The rule, which unlike the denied boarding rule does provide for removal “from the aircraft at any point,” lists some two dozen justifications including: unruly behavior, intoxication, inability to fit into one seat, medical problems or concerns, etc.  But nowhere in the list of some two dozen reasons is there anything about over booking, the need to free up seats, the need for seats to accommodate crew members to be used on a different flight etc.

This is very important because, under accepted legal principles, a law or rule which lists in detail several different factors must be read not to include other factors which were deliberately not included or listed.  So, for example, if a rule provides that a license to drive a car may be forfeited by violations of laws governing speeding, intoxication, reckless driving, or driving without a license, it cannot be read to also permit license revocation for parking violations, or for having a burned out license plate illumination light.

In this case, the failure to include over booking, or the need for additional seats, in a long list of justifications for removing a passenger “from the aircraft at any point” means that passengers may not be removed for these non-listed reasons.

The conclusion is further reinforced by the fact that there is a completely separate section of United’s COC which does deal expressly with the need for additional seats, but it provides that the concern must be dealt with by preventing passengers from boarding, not ejecting them once they have boarded.

United also seems to suggest not only that the denied boarding justification applies to ordering an already boarded passenger to give up its seat, but that the carrier did all that it could under the rule to deal with its need to accommodate additional crew members as passengers.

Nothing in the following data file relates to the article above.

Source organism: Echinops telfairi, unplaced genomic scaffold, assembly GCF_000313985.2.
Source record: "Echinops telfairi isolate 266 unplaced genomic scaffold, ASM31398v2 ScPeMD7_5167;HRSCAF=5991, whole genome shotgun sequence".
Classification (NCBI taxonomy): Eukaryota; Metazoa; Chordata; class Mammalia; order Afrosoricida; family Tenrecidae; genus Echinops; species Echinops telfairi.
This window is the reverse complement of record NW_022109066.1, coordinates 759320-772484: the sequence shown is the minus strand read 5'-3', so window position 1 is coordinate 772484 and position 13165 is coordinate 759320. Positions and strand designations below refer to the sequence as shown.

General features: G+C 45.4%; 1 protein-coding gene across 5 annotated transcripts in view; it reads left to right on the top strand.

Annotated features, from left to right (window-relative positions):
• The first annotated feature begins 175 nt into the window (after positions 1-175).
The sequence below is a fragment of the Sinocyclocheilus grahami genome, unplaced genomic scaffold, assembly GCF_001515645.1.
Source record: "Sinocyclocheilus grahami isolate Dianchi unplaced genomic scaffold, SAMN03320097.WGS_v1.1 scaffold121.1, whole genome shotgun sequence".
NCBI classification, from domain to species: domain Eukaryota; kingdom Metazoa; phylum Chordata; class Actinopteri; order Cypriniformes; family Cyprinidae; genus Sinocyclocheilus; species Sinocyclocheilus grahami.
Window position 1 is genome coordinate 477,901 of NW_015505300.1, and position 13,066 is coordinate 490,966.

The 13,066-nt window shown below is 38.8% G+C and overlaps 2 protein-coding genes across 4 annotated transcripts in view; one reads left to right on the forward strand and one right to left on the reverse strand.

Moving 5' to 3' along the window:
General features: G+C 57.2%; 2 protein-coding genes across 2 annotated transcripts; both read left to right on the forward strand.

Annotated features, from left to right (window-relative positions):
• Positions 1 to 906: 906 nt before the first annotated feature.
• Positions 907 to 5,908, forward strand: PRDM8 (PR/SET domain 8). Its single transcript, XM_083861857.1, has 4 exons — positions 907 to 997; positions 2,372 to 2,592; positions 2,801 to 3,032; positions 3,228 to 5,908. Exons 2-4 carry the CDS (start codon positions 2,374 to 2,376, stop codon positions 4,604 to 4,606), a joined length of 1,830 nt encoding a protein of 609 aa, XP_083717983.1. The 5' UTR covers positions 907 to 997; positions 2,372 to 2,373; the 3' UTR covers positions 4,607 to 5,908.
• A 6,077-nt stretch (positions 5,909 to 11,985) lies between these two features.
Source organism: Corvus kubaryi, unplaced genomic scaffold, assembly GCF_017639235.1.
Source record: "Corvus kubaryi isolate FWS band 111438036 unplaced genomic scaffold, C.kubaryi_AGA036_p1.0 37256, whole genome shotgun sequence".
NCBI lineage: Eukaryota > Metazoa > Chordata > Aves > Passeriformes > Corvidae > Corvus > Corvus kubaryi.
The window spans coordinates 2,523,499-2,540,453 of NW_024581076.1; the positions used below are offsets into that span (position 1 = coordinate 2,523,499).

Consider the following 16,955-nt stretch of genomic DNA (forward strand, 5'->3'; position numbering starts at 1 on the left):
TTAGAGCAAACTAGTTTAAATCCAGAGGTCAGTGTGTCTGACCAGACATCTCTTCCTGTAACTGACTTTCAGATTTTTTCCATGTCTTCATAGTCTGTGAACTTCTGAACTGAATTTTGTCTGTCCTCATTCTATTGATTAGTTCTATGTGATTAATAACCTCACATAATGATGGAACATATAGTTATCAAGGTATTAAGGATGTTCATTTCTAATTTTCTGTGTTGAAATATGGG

But in asking other passengers, as required by law, to give up their seats for monetary compensation, United offered far less than the minimum specified by the federal rule.  It also, although it clearly and legally could have done so, refused to offer more – although the Washington Post recently explained how airlines will sometimes offer passengers thousands of dollars to give up their seats.

Finally, it appears that United is seeking to blame the passenger, claiming that when asked to give up his seat, he acted belligerently – and citing a rule which requires that passengers obey the orders of the flight crew.  But, such a requirement applies only to orders which are lawful.

If, for example, the flight crew had ordered two passengers to fight each other for the amusement of the other passengers, or to take off all their clothing, the passengers would not be required to comply, and their forceful removal could not be based upon refusing to follow unlawful orders.

Once someone in possession of a valid ticket has been seated – whether on an airplane, a train or bus, or at the symphony – he cannot be ordered to give up that which he has a valid contractual right to enjoy, simply because his seat is needed for someone else.

While it is of course permissible to remove a seated person is such a situation for unruly behavior, drunkenness, to deal with a medical emergency, etc. – as spelled out here in United’s Rule 21 – simple over booking can only be dealt with by denying boarding originally, pursuant to United’s Rule 25.

John F. Banzhaf III is a professor of public interest law at the George Washington University Law School. 

This is an opinion piece. The views expressed in this article are those of just the author.

Filed Under:

Follow Law&Crime: